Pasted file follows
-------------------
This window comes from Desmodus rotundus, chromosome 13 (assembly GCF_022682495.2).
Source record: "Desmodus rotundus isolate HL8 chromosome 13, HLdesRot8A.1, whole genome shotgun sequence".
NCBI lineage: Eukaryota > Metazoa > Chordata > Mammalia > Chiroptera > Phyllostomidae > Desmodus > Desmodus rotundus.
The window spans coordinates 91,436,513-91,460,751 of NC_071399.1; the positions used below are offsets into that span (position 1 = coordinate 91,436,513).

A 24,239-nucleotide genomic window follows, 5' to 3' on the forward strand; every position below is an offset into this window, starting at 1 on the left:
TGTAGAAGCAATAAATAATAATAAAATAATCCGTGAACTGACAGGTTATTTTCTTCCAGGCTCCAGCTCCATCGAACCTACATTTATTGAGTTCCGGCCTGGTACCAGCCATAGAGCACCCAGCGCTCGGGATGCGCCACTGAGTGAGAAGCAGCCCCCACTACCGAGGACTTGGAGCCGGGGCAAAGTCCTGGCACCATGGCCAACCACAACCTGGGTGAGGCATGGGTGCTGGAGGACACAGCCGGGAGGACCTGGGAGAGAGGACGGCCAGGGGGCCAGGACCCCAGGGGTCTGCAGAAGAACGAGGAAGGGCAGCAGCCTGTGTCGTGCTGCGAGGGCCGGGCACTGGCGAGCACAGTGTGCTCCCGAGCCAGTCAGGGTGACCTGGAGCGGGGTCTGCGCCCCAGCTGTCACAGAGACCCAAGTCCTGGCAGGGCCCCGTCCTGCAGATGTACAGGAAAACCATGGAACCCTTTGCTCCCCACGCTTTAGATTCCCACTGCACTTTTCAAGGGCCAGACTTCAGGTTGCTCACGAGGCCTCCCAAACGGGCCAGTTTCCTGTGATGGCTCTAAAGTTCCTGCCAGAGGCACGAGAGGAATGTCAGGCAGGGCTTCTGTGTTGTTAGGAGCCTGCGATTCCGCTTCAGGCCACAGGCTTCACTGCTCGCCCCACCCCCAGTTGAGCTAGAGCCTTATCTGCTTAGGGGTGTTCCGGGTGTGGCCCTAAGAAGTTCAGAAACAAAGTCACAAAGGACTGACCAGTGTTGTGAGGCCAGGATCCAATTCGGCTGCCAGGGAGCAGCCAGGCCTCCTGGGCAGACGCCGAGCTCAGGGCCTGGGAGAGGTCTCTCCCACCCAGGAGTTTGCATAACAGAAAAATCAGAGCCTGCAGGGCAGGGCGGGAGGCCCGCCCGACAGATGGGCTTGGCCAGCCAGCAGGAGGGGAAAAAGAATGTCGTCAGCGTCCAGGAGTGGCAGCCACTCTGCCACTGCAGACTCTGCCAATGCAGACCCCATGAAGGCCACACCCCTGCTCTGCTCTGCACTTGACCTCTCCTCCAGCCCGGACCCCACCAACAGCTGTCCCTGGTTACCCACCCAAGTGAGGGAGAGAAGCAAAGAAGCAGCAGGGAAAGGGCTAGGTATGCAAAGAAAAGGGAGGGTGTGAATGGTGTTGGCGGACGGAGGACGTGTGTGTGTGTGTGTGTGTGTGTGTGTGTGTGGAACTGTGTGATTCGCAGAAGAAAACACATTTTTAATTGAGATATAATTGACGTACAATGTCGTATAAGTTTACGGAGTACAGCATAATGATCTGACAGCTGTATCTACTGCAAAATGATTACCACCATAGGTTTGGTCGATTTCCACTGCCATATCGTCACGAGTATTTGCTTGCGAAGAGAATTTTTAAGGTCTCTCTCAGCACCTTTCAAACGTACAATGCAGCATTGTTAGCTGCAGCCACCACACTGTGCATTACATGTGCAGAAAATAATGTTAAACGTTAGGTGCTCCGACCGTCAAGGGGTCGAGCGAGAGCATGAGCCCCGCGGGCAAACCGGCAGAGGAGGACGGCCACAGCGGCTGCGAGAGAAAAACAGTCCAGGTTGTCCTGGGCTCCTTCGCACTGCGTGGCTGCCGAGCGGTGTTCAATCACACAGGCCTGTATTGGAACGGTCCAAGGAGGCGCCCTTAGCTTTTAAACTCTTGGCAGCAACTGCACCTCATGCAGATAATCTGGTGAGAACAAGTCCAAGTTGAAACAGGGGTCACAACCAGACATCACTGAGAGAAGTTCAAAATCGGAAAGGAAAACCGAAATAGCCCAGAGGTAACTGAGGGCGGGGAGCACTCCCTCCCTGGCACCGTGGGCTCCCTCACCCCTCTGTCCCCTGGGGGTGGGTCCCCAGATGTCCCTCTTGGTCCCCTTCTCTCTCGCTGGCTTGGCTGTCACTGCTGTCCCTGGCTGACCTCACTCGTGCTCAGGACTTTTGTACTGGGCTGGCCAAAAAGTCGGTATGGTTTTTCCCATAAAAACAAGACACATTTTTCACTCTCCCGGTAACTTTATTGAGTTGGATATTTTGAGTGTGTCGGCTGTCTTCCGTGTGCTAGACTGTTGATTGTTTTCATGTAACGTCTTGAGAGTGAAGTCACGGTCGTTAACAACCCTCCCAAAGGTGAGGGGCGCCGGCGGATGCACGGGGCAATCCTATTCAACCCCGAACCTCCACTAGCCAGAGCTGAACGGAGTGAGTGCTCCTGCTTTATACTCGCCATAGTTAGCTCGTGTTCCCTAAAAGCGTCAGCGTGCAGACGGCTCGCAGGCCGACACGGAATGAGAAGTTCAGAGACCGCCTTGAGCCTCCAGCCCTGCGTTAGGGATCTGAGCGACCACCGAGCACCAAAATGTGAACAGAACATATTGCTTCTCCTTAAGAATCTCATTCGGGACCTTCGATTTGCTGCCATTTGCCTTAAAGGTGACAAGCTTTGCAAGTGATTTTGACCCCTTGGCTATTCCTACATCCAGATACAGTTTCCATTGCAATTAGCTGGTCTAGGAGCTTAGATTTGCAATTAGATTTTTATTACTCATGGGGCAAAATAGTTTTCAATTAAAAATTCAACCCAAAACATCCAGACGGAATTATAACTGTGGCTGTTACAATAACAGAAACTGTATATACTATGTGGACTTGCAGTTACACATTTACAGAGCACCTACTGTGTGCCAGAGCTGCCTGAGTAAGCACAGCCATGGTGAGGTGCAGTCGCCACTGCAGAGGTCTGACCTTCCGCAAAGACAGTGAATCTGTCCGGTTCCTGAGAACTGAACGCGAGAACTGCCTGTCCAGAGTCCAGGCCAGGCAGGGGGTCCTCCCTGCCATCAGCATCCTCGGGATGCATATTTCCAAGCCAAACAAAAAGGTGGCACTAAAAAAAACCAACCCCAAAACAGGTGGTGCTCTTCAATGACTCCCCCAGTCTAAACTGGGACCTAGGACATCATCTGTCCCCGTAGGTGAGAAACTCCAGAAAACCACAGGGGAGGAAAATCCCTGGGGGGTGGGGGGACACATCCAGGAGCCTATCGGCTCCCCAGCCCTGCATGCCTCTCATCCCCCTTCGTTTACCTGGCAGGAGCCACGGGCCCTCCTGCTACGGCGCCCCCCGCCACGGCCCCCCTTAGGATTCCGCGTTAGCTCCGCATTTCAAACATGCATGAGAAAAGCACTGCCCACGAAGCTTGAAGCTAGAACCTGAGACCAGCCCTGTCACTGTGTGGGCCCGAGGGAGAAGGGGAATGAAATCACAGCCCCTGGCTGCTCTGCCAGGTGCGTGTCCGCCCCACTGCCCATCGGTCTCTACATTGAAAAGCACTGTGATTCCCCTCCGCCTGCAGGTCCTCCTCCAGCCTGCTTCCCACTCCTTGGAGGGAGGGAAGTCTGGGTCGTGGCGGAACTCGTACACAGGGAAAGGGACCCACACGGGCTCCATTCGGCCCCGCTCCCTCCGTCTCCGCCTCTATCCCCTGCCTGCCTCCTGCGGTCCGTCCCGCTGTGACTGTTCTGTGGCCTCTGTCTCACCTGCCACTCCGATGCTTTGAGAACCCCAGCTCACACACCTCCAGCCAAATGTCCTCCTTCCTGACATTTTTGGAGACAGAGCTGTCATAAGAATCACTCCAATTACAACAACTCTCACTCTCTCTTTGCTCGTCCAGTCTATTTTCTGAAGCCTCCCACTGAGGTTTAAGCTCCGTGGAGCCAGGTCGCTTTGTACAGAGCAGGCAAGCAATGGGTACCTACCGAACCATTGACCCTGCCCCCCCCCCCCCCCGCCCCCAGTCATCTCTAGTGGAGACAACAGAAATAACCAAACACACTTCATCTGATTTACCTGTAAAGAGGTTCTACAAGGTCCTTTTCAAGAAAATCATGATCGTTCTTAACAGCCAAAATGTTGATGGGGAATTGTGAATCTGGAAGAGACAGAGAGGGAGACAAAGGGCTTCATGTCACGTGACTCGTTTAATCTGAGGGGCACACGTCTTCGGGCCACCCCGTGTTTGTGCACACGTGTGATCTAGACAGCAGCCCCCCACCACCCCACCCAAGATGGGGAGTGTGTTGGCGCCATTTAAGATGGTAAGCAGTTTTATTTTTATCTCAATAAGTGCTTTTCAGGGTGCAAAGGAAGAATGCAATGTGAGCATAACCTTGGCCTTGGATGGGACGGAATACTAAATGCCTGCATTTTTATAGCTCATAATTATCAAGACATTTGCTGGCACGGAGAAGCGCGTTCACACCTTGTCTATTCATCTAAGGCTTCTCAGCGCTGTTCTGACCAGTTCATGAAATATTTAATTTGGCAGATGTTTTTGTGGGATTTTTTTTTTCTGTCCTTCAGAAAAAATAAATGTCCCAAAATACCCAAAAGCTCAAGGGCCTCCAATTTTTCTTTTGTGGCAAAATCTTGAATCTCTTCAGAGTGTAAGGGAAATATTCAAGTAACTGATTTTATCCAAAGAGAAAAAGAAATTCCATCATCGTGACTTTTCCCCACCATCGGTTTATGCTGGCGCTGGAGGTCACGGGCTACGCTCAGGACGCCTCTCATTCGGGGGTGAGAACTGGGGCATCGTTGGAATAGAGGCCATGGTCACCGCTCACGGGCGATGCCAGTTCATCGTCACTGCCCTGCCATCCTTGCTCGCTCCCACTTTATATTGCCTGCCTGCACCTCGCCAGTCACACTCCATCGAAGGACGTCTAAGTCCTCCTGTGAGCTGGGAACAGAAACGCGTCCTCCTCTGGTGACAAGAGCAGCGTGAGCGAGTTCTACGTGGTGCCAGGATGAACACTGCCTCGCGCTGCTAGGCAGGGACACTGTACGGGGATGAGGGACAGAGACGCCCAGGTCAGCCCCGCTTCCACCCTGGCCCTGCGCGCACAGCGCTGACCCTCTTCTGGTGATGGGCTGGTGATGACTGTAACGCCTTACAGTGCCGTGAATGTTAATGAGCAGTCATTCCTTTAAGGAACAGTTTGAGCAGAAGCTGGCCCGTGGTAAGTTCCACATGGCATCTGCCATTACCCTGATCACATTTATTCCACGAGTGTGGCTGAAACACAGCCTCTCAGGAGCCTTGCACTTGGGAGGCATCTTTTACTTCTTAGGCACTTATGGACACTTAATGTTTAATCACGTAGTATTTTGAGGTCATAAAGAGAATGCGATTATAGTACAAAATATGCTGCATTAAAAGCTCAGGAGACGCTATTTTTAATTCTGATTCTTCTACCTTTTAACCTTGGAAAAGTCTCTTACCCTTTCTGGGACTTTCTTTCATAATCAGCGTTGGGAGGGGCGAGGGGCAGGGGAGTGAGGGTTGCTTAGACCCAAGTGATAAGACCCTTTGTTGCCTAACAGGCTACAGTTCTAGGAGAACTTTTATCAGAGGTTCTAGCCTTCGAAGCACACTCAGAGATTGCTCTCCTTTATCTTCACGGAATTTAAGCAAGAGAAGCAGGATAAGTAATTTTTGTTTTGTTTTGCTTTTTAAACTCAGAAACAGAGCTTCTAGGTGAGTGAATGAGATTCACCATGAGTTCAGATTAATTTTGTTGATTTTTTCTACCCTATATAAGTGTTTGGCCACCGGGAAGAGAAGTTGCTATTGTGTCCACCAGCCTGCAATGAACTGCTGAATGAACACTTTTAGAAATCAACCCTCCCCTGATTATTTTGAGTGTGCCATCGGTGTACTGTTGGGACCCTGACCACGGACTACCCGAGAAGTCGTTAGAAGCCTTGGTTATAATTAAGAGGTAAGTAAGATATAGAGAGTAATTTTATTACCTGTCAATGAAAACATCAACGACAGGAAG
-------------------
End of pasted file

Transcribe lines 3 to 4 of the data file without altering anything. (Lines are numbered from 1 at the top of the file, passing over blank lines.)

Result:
NCBI lineage: Eukaryota > Metazoa > Chordata > Mammalia > Chiroptera > Phyllostomidae > Desmodus > Desmodus rotundus.
The window spans coordinates 91,436,513-91,460,751 of NC_071399.1; the positions used below are offsets into that span (position 1 = coordinate 91,436,513).